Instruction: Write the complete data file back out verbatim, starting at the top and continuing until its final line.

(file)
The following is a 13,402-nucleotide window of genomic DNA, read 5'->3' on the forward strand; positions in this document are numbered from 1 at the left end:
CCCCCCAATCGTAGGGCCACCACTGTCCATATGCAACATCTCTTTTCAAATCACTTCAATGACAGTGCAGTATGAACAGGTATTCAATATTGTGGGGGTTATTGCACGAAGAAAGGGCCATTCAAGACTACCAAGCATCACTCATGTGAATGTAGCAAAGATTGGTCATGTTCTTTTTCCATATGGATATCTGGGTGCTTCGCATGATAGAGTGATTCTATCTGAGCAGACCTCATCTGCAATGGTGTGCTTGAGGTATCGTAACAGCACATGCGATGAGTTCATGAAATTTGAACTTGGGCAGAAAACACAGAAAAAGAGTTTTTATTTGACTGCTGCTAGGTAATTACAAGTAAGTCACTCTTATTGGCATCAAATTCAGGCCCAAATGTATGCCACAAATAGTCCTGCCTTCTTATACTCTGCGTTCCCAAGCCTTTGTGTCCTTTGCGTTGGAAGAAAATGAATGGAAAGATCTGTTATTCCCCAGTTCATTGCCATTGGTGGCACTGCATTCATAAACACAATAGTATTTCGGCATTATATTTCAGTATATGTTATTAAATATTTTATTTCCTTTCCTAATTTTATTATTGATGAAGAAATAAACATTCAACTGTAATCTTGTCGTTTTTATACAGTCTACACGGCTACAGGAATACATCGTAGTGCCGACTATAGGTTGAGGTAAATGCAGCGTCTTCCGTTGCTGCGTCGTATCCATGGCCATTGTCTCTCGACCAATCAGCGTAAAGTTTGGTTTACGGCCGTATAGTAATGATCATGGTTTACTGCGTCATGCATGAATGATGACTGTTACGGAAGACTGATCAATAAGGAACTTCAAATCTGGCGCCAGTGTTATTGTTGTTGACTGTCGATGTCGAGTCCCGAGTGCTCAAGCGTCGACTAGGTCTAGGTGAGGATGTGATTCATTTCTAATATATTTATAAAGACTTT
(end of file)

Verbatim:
The following is a 13,402-nucleotide window of genomic DNA, read 5'->3' on the forward strand; positions in this document are numbered from 1 at the left end:
CCCCCCAATCGTAGGGCCACCACTGTCCATATGCAACATCTCTTTTCAAATCACTTCAATGACAGTGCAGTATGAACAGGTATTCAATATTGTGGGGGTTATTGCACGAAGAAAGGGCCATTCAAGACTACCAAGCATCACTCATGTGAATGTAGCAAAGATTGGTCATGTTCTTTTTCCATATGGATATCTGGGTGCTTCGCATGATAGAGTGATTCTATCTGAGCAGACCTCATCTGCAATGGTGTGCTTGAGGTATCGTAACAGCACATGCGATGAGTTCATGAAATTTGAACTTGGGCAGAAAACACAGAAAAAGAGTTTTTATTTGACTGCTGCTAGGTAATTACAAGTAAGTCACTCTTATTGGCATCAAATTCAGGCCCAAATGTATGCCACAAATAGTCCTGCCTTCTTATACTCTGCGTTCCCAAGCCTTTGTGTCCTTTGCGTTGGAAGAAAATGAATGGAAAGATCTGTTATTCCCCAGTTCATTGCCATTGGTGGCACTGCATTCATAAACACAATAGTATTTCGGCATTATATTTCAGTATATGTTATTAAATATTTTATTTCCTTTCCTAATTTTATTATTGATGAAGAAATAAACATTCAACTGTAATCTTGTCGTTTTTATACAGTCTACACGGCTACAGGAATACATCGTAGTGCCGACTATAGGTTGAGGTAAATGCAGCGTCTTCCGTTGCTGCGTCGTATCCATGGCCATTGTCTCTCGACCAATCAGCGTAAAGTTTGGTTTACGGCCGTATAGTAATGATCATGGTTTACTGCGTCATGCATGAATGATGACTGTTACGGAAGACTGATCAATAAGGAACTTCAAATCTGGCGCCAGTGTTATTGTTGTTGACTGTCGATGTCGAGTCCCGAGTGCTCAAGCGTCGACTAGGTCTAGGTGAGGATGTGATTCATTTCTAATATATTTATAAAGACTTT